DaVita Inc.’s medical group division, in the process of being sold to UnitedHealth Group for $4.9 billion, agreed to pay $270 million to settle claims that it provided inaccurate medical information on patients enrolled in Medicare Advantage plans, leading to overpayments by Medicare to DaVita.

“Federal health care programs rely on the accuracy of information submitted by health care providers to ensure that managed care plans receive the appropriate compensation,” said Assistant Attorney General Joseph H. Hunt of the Department of Justice’s Civil Division in a press release issued by the DOJ. “We will pursue those who undermine the integrity of the Medicare program and the data it relies upon.”

DaVita’s medical group division owns physician practices around the country that contract with Medicare Advantage plans to provide care. The plans are owned and operated by private Medicare Advantage organizations (MAOs). To accommodate costs that may be associated with patients who require more care than an average patient, Medicare payments to Medicare Advantage plans are “risk adjusted” to reflect, in significant part, the health status of the beneficiary. The result is that MAO plans receive higher payments for patients who are diagnosed with conditions that require greater care.

To provide the patient care, MAOs may contract directly with physicians and other health care providers or they may contract with medical services organizations (MSOs), which in turn either employ or contract with health care providers. These health care providers then render the patient care and provide the diagnoses that MAOs submit, in turn, to Medicare to obtain the risk-adjusted payments from CMS.

According to the DOJ, DaVita operated an MSO and contracted with MAOs in various states, including California, Nevada and Florida, to provide care to the MAOs’ enrolled Medicare beneficiaries. In connection with the medical services it provided to those beneficiaries, DaVita collected and submitted diagnoses to the MAOs. As payment for its services, DaVita received from the MAOs a share of the payments the MAOs received from CMS for the beneficiaries under DaVita’s care, the DOJ said.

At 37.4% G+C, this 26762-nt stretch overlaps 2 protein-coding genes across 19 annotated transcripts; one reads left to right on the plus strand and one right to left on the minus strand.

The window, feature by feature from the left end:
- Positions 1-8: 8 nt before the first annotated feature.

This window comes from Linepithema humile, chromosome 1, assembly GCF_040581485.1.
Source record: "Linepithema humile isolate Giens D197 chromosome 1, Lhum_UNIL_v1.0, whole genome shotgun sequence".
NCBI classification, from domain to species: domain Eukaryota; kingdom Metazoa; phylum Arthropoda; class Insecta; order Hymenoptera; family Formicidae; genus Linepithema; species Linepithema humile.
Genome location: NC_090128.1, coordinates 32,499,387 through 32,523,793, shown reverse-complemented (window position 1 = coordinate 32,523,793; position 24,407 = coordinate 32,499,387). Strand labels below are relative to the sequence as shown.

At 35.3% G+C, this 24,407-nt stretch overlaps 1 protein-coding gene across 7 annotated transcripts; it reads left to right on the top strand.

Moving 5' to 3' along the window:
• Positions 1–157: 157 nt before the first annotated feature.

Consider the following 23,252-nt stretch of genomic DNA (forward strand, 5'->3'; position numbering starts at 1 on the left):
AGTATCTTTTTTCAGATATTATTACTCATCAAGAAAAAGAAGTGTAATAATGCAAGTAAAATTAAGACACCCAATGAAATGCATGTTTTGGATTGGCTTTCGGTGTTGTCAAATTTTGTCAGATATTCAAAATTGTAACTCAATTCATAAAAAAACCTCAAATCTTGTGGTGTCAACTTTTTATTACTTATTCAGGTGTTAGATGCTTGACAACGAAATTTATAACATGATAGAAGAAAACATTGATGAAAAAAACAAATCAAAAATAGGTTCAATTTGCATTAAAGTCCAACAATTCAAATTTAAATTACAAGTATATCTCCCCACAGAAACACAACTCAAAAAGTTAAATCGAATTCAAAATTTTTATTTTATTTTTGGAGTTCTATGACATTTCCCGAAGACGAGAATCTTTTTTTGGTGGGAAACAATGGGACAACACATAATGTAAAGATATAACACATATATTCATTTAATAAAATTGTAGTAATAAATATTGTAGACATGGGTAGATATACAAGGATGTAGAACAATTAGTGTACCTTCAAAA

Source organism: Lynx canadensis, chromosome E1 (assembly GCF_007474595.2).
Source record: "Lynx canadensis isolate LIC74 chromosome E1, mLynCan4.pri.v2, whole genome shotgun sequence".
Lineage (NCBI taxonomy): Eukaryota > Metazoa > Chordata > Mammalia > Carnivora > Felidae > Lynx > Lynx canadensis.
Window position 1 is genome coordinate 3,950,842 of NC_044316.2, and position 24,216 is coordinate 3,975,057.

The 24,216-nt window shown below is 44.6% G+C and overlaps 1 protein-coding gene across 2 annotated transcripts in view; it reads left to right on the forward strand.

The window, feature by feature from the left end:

The settlement also resolves allegations made by a whistleblower that HealthCare Partners engaged in “one-way” chart reviews in which it scoured its patients’ medical records for diagnoses its providers may have failed to record. It then submitted these “missed” diagnoses to MAOs to be used by them in obtaining increased Medicare payments. At the same time, it ignored inaccurate diagnosis codes that should have been deleted and that would have decreased Medicare reimbursement or required the MAOs to repay money to Medicare.

PAGE BREAK

“This case involved illegal conduct in which patients’ medical conditions were improperly reported and were not corrected after further review – all for the purpose of boosting the bottom line,” said United States Attorney Nick Hanna in a prepared statement. “We will continue to pursue and hold accountable any entity that seeks to illegally increase revenue at the expense of the Medicare Advantage so that the program may continue to remain viable for all who need it.”

In a statement, DaVita said, “This settlement announced reflects close cooperation with the government to address practices largely originating with HealthCare Partners. The settlement will be paid with escrow funds that DaVita required be set aside by the former owners of HealthCare Partners in 2012 during its acquisition.

“This is the outcome of strong collaboration with the government,” the DaVita statement said. “We are proud of the comprehensive improvements to HealthCare Partners’ compliance program. We commend the clinical team’s achievement of excellent patient outcomes as we addressed these matters.”

The corporate affiliates related to Health Care Partners and which are part of the settlement are: DaVita Medical Group Nevada (Coats), Ltd.; DaVita Medical Group California P.C.; DaVita Medical Group Associates California Inc.; HealthCare Partners Affiliates Medical Group and its subsidiary medical groups; DaVita Medical Group ARTA Health Network California P.C.; and DaVita Medical Group ARTA Western California Inc.

Reference:

www.justice.gov/opa/pr/medicare-advantage-provider-pay-270-million-settle-false-claims-act-liabilities.